To most people, that may sound like a daunting task.
I get it, trust me, but I promise it’s worth it.
I used to think food journaling was some elaborate way to drive yourself crazy. Seriously, the idea of having to write down everything I ate and then have to face it?! Let’s just say it did not sound fun nor helpful, at all. So why did I give this a shot? Well, as an up and coming health and nutrition coach, food journaling can be an important way to see how clients are eating. Therefore, I felt it was only right to try this for myself, to get into a rhythm, to be able to speak from experience instead of asking someone to do something, I, myself, have never given second thought to.
So a little over a month ago, I started journaling my food intake, everyday. I was actually excited to see what I would learn about myself. I didn’t have any plans to change my food choices, at least for a month, to be able to see where my patterns lie and to get a general understanding of how I do without much focus on weightloss or any specific dieting techniques.
*Important* One of my main strategies going into this was to not obsess. This is crucial. Please use this activity as a curious way to learn more about yourself, not a way to become obsessed with everything you consume. I do not count calories, macros or even write exact weights of the food.
I went out and bought a really cute planner that had columns for each day with time slots. However, you can use literally any plain old notebook you have lying around. I suggest in that case to fold each page in half to create 2 columns and then on the left of each column, write down the time range you normally start to eat, by the hour, until about midnight. For example:
(If that seems too complicated, then just write down each meal with the time you consumed it).
During the day I write in my notepad on my phone after each meal or snack. At the end of the day I write all the meals and snacks, including any workouts I did that day. It’s been over a month now and I can say that I learned a lot and surprisingly, it’s not all about the food.
3 Reasons you should start writing a food journal:
1. Forgiving yourself. I try my best to eat healthy plant-based meals but I also have mini binges where I find myself emotionally eating (usually sweets). I am sure most you can relate with this cycle: emotionally eat something not-so-good for yourself -> Get more upset -> Do it again -> Get more upset, repeat. These little cycles can not only wreak havoc on our bodies but more importantly, our minds. We deserve better! Now, when I sit at the end of the night and write down everything, I see where I might of binged and forgive myself. I literally write ‘forgive yourself’ with some other self-love words I need in those moments. Journaling can also make you realize you’re not doing as bad as you think you are. This has not only given me a better relationship with myself but it has slowed down those emotional binges because I let. it. go.
2. Accountability. When I started writing a food journal I slowly started realizing how easily we can put blame on whatever happens outside of ourselves as the reason for why we may not feel good or be seeing results we want to see. Immediately I started seeing the correlation between how I felt emotionally and what I ate that day. It’s so easy to think ‘well my friend wanted takeout so that’s why I ate this’ or ‘I deserve this because I was stressed at work today’. When you physically write down your food choices for the day, it’s harder to put responsibility on anything else besides yourself. As you start journaling, it becomes easier to make better decisions because you start seeing your own patterns and bad habits. For example: After about 8 days straight of writing down ‘coffee’ at around 9am, I had to face that I was making an excuse every single morning that I ‘needed’ it to start my day. The truth is that coffee in moderation is not bad at all! It is when you rely on it and use it every single day that it can become unhealthy and cause adrenal fatigue, giving you the opposite affect over time; fatigue, anxiety, lack of focus, etc. So I made a change! I decided to only have coffee a max of 3x a week. Seeing that change develop through my journal has been so awesome and gave me a boost of confidence!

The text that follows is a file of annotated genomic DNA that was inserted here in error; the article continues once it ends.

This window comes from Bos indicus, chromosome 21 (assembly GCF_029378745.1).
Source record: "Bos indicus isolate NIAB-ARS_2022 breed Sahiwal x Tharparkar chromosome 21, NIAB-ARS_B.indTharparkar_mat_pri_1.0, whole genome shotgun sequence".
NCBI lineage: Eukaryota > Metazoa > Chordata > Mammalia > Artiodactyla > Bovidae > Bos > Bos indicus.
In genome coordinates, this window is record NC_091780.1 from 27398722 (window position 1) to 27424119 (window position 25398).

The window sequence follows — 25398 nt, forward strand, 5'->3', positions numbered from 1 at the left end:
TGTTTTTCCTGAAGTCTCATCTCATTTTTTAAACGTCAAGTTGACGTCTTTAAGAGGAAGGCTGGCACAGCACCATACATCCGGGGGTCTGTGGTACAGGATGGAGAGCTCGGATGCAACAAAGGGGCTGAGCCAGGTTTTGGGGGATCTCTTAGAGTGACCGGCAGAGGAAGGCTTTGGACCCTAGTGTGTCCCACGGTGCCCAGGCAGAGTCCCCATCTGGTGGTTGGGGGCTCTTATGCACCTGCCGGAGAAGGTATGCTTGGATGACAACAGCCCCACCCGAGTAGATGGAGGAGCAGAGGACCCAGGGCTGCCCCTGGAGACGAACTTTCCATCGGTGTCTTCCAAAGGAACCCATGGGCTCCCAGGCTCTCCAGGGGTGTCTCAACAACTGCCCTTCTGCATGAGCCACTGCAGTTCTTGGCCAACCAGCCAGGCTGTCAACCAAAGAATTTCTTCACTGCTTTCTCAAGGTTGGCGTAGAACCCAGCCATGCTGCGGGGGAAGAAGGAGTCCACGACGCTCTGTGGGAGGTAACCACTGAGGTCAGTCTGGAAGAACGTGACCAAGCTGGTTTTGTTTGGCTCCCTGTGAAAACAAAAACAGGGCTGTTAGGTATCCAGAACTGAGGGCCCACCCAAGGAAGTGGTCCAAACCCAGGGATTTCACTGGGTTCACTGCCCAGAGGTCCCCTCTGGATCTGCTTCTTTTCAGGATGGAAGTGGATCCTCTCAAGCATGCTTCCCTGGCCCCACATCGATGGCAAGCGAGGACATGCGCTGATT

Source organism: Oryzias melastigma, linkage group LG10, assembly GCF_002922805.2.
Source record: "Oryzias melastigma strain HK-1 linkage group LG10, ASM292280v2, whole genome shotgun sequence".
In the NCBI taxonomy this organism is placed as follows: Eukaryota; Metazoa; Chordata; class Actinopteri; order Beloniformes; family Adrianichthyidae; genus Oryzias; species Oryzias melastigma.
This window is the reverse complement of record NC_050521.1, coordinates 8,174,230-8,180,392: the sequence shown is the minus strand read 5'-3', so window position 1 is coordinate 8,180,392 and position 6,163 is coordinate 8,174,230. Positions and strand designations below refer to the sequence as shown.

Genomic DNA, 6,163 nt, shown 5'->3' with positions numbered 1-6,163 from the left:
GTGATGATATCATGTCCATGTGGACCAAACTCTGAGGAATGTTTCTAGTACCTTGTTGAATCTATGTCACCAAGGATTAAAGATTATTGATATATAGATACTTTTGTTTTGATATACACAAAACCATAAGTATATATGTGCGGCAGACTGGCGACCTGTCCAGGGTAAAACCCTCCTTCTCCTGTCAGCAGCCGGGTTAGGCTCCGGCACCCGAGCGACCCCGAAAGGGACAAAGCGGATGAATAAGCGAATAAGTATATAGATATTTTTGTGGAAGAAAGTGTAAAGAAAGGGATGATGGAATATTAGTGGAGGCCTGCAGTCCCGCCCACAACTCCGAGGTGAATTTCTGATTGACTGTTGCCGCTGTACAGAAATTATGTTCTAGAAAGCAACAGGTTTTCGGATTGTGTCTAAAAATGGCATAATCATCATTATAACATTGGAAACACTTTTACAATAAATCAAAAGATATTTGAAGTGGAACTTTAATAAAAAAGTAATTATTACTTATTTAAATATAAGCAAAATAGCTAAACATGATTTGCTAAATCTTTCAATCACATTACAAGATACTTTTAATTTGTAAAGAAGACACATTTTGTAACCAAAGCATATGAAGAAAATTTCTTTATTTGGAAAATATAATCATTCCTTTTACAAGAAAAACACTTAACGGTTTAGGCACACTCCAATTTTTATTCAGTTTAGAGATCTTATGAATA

3. Decluttering your mind. I know a lot of us here care about what we eat. Sometimes so much so that it may take up too much space in our mind. We may be thinking, ‘did I have a lot of sugar today?’ or ‘why do I feel a lack of energy?’, our minds may then try to pick up on anything that may be the reason we are feeling a certain way. By writing down in a notes app on your phone during the day, then at night in your journal, it makes figuring out those questions a whole lot easier! I have found that I have more creative energy ever since starting my food journal. I know that sounds crazy but it’s true! I spill my food intake into a journal which makes me think about it less and able to analyze it more in a rational way. I have found that those 5 minutes I spend food journaling turned into a 30 minute routine I’ve developed that includes no phone, food journal, personal thought journal and reading. My favorite part of this whole process has been this new routine, it brings me a decluttering or a ‘spilling out’ of all the thoughts in my head; a calm before bed.
As much as you may think food journaling may drastically change the way you eat, that’s not necessarily true. For me, it’s been a slow, transformative process that I can feel is bringing true everlasting changes. I suggest everyone gives it a try!
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